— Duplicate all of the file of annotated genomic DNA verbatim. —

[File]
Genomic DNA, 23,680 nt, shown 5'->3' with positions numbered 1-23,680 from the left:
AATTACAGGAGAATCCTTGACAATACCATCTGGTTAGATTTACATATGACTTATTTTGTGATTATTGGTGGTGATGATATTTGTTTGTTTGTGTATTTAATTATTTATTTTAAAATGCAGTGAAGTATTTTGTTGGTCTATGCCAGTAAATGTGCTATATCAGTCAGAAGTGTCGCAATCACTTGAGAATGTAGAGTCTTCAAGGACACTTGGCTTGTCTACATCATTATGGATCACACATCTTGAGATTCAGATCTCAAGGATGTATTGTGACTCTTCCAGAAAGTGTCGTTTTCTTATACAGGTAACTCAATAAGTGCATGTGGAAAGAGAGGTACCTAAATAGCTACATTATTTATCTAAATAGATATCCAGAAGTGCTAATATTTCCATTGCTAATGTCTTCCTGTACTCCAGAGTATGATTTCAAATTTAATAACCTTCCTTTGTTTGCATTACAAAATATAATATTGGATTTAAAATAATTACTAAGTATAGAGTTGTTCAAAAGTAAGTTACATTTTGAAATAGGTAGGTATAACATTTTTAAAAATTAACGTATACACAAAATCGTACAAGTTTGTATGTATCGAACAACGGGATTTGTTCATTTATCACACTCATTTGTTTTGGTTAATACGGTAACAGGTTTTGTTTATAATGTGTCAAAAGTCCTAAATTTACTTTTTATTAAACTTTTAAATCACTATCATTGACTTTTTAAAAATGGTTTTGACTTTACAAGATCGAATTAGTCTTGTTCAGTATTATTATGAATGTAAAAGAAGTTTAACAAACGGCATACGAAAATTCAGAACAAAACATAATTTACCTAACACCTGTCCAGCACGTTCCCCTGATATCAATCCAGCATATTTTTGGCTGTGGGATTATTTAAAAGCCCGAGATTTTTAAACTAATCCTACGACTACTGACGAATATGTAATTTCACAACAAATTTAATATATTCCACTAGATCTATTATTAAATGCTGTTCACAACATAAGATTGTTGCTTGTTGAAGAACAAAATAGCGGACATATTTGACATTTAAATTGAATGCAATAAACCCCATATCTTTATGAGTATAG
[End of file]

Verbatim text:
Genomic DNA, 23,680 nt, shown 5'->3' with positions numbered 1-23,680 from the left:
AATTACAGGAGAATCCTTGACAATACCATCTGGTTAGATTTACATATGACTTATTTTGTGATTATTGGTGGTGATGATATTTGTTTGTTTGTGTATTTAATTATTTATTTTAAAATGCAGTGAAGTATTTTGTTGGTCTATGCCAGTAAATGTGCTATATCAGTCAGAAGTGTCGCAATCACTTGAGAATGTAGAGTCTTCAAGGACACTTGGCTTGTCTACATCATTATGGATCACACATCTTGAGATTCAGATCTCAAGGATGTATTGTGACTCTTCCAGAAAGTGTCGTTTTCTTATACAGGTAACTCAATAAGTGCATGTGGAAAGAGAGGTACCTAAATAGCTACATTATTTATCTAAATAGATATCCAGAAGTGCTAATATTTCCATTGCTAATGTCTTCCTGTACTCCAGAGTATGATTTCAAATTTAATAACCTTCCTTTGTTTGCATTACAAAATATAATATTGGATTTAAAATAATTACTAAGTATAGAGTTGTTCAAAAGTAAGTTACATTTTGAAATAGGTAGGTATAACATTTTTAAAAATTAACGTATACACAAAATCGTACAAGTTTGTATGTATCGAACAACGGGATTTGTTCATTTATCACACTCATTTGTTTTGGTTAATACGGTAACAGGTTTTGTTTATAATGTGTCAAAAGTCCTAAATTTACTTTTTATTAAACTTTTAAATCACTATCATTGACTTTTTAAAAATGGTTTTGACTTTACAAGATCGAATTAGTCTTGTTCAGTATTATTATGAATGTAAAAGAAGTTTAACAAACGGCATACGAAAATTCAGAACAAAACATAATTTACCTAACACCTGTCCAGCACGTTCCCCTGATATCAATCCAGCATATTTTTGGCTGTGGGATTATTTAAAAGCCCGAGATTTTTAAACTAATCCTACGACTACTGACGAATATGTAATTTCACAACAAATTTAATATATTCCACTAGATCTATTATTAAATGCTGTTCACAACATAAGATTGTTGCTTGTTGAAGAACAAAATAGCGGACATATTTGACATTTAAATTGAATGCAATAAACCCCATATCTTTATGAGTATAG